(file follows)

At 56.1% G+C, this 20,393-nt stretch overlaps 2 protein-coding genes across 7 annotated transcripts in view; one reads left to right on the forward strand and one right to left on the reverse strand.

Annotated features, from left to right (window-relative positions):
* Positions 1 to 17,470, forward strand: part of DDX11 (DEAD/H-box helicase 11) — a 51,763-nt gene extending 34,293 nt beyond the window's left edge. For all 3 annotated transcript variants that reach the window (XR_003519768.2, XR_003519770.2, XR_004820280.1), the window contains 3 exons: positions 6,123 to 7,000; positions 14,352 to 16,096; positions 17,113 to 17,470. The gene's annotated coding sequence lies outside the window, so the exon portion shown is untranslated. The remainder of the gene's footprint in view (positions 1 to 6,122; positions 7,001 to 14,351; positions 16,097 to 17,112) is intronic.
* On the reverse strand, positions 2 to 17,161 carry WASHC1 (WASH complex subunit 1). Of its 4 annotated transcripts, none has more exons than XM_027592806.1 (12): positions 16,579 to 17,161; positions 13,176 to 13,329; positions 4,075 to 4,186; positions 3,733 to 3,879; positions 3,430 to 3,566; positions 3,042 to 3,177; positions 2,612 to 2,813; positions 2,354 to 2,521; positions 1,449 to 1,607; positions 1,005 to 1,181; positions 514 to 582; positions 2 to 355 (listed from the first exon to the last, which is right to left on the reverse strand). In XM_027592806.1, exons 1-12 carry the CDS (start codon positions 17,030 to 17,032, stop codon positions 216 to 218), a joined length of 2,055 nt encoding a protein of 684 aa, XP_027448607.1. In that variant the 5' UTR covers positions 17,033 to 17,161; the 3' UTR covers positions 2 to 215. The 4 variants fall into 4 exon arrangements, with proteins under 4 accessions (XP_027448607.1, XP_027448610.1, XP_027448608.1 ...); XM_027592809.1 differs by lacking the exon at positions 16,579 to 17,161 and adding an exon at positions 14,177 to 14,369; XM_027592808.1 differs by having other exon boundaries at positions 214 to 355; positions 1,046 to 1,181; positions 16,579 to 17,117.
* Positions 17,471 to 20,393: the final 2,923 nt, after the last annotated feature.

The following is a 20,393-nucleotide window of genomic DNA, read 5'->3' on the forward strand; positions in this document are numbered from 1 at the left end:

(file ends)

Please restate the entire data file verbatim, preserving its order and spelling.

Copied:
At 56.1% G+C, this 20,393-nt stretch overlaps 2 protein-coding genes across 7 annotated transcripts in view; one reads left to right on the forward strand and one right to left on the reverse strand.

Annotated features, from left to right (window-relative positions):
* Positions 1 to 17,470, forward strand: part of DDX11 (DEAD/H-box helicase 11) — a 51,763-nt gene extending 34,293 nt beyond the window's left edge. For all 3 annotated transcript variants that reach the window (XR_003519768.2, XR_003519770.2, XR_004820280.1), the window contains 3 exons: positions 6,123 to 7,000; positions 14,352 to 16,096; positions 17,113 to 17,470. The gene's annotated coding sequence lies outside the window, so the exon portion shown is untranslated. The remainder of the gene's footprint in view (positions 1 to 6,122; positions 7,001 to 14,351; positions 16,097 to 17,112) is intronic.
* On the reverse strand, positions 2 to 17,161 carry WASHC1 (WASH complex subunit 1). Of its 4 annotated transcripts, none has more exons than XM_027592806.1 (12): positions 16,579 to 17,161; positions 13,176 to 13,329; positions 4,075 to 4,186; positions 3,733 to 3,879; positions 3,430 to 3,566; positions 3,042 to 3,177; positions 2,612 to 2,813; positions 2,354 to 2,521; positions 1,449 to 1,607; positions 1,005 to 1,181; positions 514 to 582; positions 2 to 355 (listed from the first exon to the last, which is right to left on the reverse strand). In XM_027592806.1, exons 1-12 carry the CDS (start codon positions 17,030 to 17,032, stop codon positions 216 to 218), a joined length of 2,055 nt encoding a protein of 684 aa, XP_027448607.1. In that variant the 5' UTR covers positions 17,033 to 17,161; the 3' UTR covers positions 2 to 215. The 4 variants fall into 4 exon arrangements, with proteins under 4 accessions (XP_027448607.1, XP_027448610.1, XP_027448608.1 ...); XM_027592809.1 differs by lacking the exon at positions 16,579 to 17,161 and adding an exon at positions 14,177 to 14,369; XM_027592808.1 differs by having other exon boundaries at positions 214 to 355; positions 1,046 to 1,181; positions 16,579 to 17,117.
* Positions 17,471 to 20,393: the final 2,923 nt, after the last annotated feature.

The following is a 20,393-nucleotide window of genomic DNA, read 5'->3' on the forward strand; positions in this document are numbered from 1 at the left end: